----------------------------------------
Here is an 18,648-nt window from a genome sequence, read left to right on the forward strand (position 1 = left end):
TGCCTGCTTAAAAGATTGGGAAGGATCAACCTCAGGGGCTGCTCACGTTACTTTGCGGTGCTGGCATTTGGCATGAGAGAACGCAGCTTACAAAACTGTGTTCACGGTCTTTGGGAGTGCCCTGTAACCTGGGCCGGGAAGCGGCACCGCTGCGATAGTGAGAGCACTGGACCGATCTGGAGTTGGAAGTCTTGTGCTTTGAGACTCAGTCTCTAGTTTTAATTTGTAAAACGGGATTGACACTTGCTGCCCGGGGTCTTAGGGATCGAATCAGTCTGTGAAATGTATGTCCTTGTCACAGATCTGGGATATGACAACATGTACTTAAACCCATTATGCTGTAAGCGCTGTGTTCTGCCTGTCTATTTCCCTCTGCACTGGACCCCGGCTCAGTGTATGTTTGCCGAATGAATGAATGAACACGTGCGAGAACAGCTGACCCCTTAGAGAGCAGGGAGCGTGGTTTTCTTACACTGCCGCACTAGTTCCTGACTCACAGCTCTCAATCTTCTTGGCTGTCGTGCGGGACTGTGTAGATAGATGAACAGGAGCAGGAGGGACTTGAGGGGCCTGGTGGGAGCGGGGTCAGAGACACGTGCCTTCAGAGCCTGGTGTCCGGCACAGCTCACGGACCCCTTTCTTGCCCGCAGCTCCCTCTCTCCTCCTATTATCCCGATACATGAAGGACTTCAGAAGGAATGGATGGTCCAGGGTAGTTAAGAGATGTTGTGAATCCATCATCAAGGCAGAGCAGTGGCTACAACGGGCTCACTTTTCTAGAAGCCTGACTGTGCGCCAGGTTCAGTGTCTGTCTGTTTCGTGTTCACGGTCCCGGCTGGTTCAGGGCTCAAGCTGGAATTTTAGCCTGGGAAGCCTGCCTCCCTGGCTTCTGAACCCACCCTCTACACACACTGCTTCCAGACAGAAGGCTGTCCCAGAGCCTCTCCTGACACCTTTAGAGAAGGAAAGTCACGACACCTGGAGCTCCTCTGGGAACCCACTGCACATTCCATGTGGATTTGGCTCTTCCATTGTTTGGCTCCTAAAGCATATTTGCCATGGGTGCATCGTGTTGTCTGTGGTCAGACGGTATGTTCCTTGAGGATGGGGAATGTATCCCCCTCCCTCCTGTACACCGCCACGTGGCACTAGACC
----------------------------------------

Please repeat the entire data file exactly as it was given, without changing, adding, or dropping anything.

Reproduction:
Here is an 18,648-nt window from a genome sequence, read left to right on the forward strand (position 1 = left end):
TGCCTGCTTAAAAGATTGGGAAGGATCAACCTCAGGGGCTGCTCACGTTACTTTGCGGTGCTGGCATTTGGCATGAGAGAACGCAGCTTACAAAACTGTGTTCACGGTCTTTGGGAGTGCCCTGTAACCTGGGCCGGGAAGCGGCACCGCTGCGATAGTGAGAGCACTGGACCGATCTGGAGTTGGAAGTCTTGTGCTTTGAGACTCAGTCTCTAGTTTTAATTTGTAAAACGGGATTGACACTTGCTGCCCGGGGTCTTAGGGATCGAATCAGTCTGTGAAATGTATGTCCTTGTCACAGATCTGGGATATGACAACATGTACTTAAACCCATTATGCTGTAAGCGCTGTGTTCTGCCTGTCTATTTCCCTCTGCACTGGACCCCGGCTCAGTGTATGTTTGCCGAATGAATGAATGAACACGTGCGAGAACAGCTGACCCCTTAGAGAGCAGGGAGCGTGGTTTTCTTACACTGCCGCACTAGTTCCTGACTCACAGCTCTCAATCTTCTTGGCTGTCGTGCGGGACTGTGTAGATAGATGAACAGGAGCAGGAGGGACTTGAGGGGCCTGGTGGGAGCGGGGTCAGAGACACGTGCCTTCAGAGCCTGGTGTCCGGCACAGCTCACGGACCCCTTTCTTGCCCGCAGCTCCCTCTCTCCTCCTATTATCCCGATACATGAAGGACTTCAGAAGGAATGGATGGTCCAGGGTAGTTAAGAGATGTTGTGAATCCATCATCAAGGCAGAGCAGTGGCTACAACGGGCTCACTTTTCTAGAAGCCTGACTGTGCGCCAGGTTCAGTGTCTGTCTGTTTCGTGTTCACGGTCCCGGCTGGTTCAGGGCTCAAGCTGGAATTTTAGCCTGGGAAGCCTGCCTCCCTGGCTTCTGAACCCACCCTCTACACACACTGCTTCCAGACAGAAGGCTGTCCCAGAGCCTCTCCTGACACCTTTAGAGAAGGAAAGTCACGACACCTGGAGCTCCTCTGGGAACCCACTGCACATTCCATGTGGATTTGGCTCTTCCATTGTTTGGCTCCTAAAGCATATTTGCCATGGGTGCATCGTGTTGTCTGTGGTCAGACGGTATGTTCCTTGAGGATGGGGAATGTATCCCCCTCCCTCCTGTACACCGCCACGTGGCACTAGACC